The Secret of Contentment

One of the most difficult things for people to do is to cease striving and rest. Yet striving after the things the human heart craves, like significance, security, and success, has not brought people contentment. Instead, people are frustrated, hate their jobs, despair of life itself, and grieve their failures and losses. The Preacher, whose words are recorded in the book of Ecclesiastes, is no stranger to such emotions. He could not stand to think that after working so hard he would have to leave it to another person to enjoy, not knowing whether that person would be wise or foolish with the assets he had worked so hard to attain (Ecc. 2:18-23). The fact that we cannot control the outcome of our endeavors, particularly after we have died, drives us crazy.

               How do we learn the contentment that David learned when he testified, “O LORD, my heart is not lifted up” and “I do not occupy myself with things too great and too marvelous for me. But I have calmed and quieted my soul, like a weaned child with its mother” (Ps. 131:2)? David gives us the answer, “hope in the LORD from this time forth and forevermore” (v. 3). The Preacher gets at the same thing when he points us to God in Ecclesiastes 2:24-26.

               The key to finding enjoyment in our work, as well as in eating and drinking, is to recognize that these are gifts “from the hand of God” (Ecc. 2:24). There is no enjoyment of these things apart from Him. Only the believer who is walking in His ways, pleasing Him in all that He does and says, receives the gifts of wisdom, knowledge and joy that gives work, food and drink meaning. In contrast, the unbeliever, who has also been given business to do by God, will experience hatred, despair, sorrow, frustration, and discontentment. Significantly, God uses the work of unbelievers to bless His people (2:26).

               Psalm 1 characterizes these two kinds of people, the believer and the unbeliever, as the righteous and the wicked. The righteous person places “his delight in the law of the LORD,” but the wicked “are like chaff that the wind drives away” (Ps. 1:2, 4). The book of Proverbs also contrasts the wise person and the foolish person, “the wise hear and increase in learning” but “fools despise wisdom and instruction” (Pr. 1:5, 7). The Preacher never denies that there is value in wisdom. Indeed, the greater Preacher “became to us wisdom from God” and in Him “are hidden all the treasures of wisdom and knowledge” (1 Cor. 1:30; Col. 2:3). Christ transforms how we think about wisdom. It is not “a wisdom of this age or of the rulers of this age, who are doomed to pass away,” but instead “a secret and hidden wisdom of God, which God decreed before the ages for our glory” (1 Cor. 2:6-7). Believers “have received not the spirit of the world, but the Spirit who is from God, that we might understand the things freely given us by God” (v. 12).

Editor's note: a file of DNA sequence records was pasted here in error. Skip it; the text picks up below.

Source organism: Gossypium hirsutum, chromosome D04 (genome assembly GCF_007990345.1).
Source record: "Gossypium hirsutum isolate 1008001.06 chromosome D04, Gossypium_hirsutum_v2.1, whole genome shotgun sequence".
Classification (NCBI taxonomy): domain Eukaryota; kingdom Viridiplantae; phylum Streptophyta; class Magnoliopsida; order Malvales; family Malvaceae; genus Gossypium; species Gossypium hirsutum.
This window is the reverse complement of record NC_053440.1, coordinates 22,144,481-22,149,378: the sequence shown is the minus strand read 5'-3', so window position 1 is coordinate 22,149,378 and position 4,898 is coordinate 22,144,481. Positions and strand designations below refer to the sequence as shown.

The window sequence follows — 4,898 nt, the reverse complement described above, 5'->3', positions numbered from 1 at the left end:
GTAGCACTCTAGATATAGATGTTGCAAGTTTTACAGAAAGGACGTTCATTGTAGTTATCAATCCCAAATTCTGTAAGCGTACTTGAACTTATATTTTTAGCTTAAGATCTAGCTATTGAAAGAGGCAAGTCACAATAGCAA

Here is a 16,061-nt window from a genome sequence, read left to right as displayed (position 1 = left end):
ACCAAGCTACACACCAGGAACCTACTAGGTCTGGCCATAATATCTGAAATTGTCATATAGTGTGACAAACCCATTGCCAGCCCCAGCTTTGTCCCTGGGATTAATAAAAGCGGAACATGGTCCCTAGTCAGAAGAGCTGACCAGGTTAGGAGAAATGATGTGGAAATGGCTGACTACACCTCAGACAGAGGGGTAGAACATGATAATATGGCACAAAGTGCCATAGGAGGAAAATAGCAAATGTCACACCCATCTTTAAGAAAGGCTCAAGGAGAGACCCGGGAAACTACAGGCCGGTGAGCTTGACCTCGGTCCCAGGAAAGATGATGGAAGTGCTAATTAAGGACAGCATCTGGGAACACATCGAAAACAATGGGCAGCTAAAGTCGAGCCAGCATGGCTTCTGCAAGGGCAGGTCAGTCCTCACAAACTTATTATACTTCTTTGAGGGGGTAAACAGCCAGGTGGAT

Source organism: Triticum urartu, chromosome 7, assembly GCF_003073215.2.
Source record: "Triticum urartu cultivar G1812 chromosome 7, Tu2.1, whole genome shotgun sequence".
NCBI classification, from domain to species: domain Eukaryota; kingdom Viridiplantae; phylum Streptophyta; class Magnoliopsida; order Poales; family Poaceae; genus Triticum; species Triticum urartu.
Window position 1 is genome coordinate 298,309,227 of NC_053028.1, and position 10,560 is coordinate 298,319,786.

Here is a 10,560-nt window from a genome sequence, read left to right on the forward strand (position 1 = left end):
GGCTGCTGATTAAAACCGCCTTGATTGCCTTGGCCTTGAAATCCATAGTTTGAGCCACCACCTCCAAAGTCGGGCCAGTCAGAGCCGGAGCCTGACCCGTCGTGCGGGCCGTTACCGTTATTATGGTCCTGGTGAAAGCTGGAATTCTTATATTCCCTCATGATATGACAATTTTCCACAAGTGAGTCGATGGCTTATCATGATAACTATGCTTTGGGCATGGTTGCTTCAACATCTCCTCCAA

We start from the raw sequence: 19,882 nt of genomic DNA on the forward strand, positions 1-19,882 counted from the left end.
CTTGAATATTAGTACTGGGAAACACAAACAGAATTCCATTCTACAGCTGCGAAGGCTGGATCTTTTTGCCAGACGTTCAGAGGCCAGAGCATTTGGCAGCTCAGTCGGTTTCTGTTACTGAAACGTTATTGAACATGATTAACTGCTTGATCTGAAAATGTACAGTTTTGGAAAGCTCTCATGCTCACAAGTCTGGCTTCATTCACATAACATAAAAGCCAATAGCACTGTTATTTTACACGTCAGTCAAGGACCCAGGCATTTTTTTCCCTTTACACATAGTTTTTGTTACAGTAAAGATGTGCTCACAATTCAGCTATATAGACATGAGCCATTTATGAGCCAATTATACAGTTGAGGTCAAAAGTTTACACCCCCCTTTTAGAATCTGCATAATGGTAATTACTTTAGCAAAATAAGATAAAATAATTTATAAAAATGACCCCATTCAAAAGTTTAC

Such wisdom transforms how we think about everything, even death itself. The sting of death is gone since “death is swallowed up in victory” by the work of the Lord Jesus Christ (1 Cor. 15:54-57). Since “Christ has been raised from the dead, the firstfruits of those who have fallen asleep” we eagerly await the day of resurrection when we will receive glorified bodies and behold the face of God (1 Cor. 15:20, 52; Rev. 22:4). Until then we can rest and find our deepest contentment in the “mystery, which is Christ in you, the hope of glory” (Col. 1:27). It is “Him we proclaim, warning everyone and teaching everyone with all wisdom, that we may present everyone mature in Christ” (v. 28). This is for what Paul toiled, and it is for what we should strive as well, “For this I toil, struggling with all his energy that he powerfully works within me” (v. 29).

               When we begin to “count everything as loss because of the surpassing worth of knowing Christ Jesus my Lord” (Phil. 3:8), and when we “do all to the glory of God” (1 Cor. 10:31), we experience contentment even with “weaknesses, insults, hardships, persecutions, and calamities” (2 Cor. 12:10). It is in our weakness that God’s grace and power shine brightest (vv. 9-10).

               The book of Ecclesiastes repeatedly reveals the futility of doing life apart from God. The reader is constantly met with the invitation to become His disciples so that on the last day we will hear “Come, you who are blessed by my Father, inherit the kingdom prepared for you from the foundation of the world” (Matt. 25:34). Otherwise, we will hear the most dreadful words of judgment, “Depart from me, you cursed, into the eternal fire prepared for the devil and his angels” (Matt. 25:41). The Preacher labors to show us a better way of life than living for ourselves. He reveals the “one Shepherd,” so that we will “fear God and keep his commandments” because “God will bring every deed into judgment” (12:11, 13-14). Therefore, let us say, “as for me and my house, we will serve the LORD” (Josh. 24:15).

Sarah Ivill (ThM, Dallas Theological Seminary) is a Reformed author, wife, homeschooling mom, Bible study teacher, and conference speaker who lives in Matthews, North Carolina, and is a member of Christ Covenant Church (PCA). To learn more, please visit


Sarah Ivill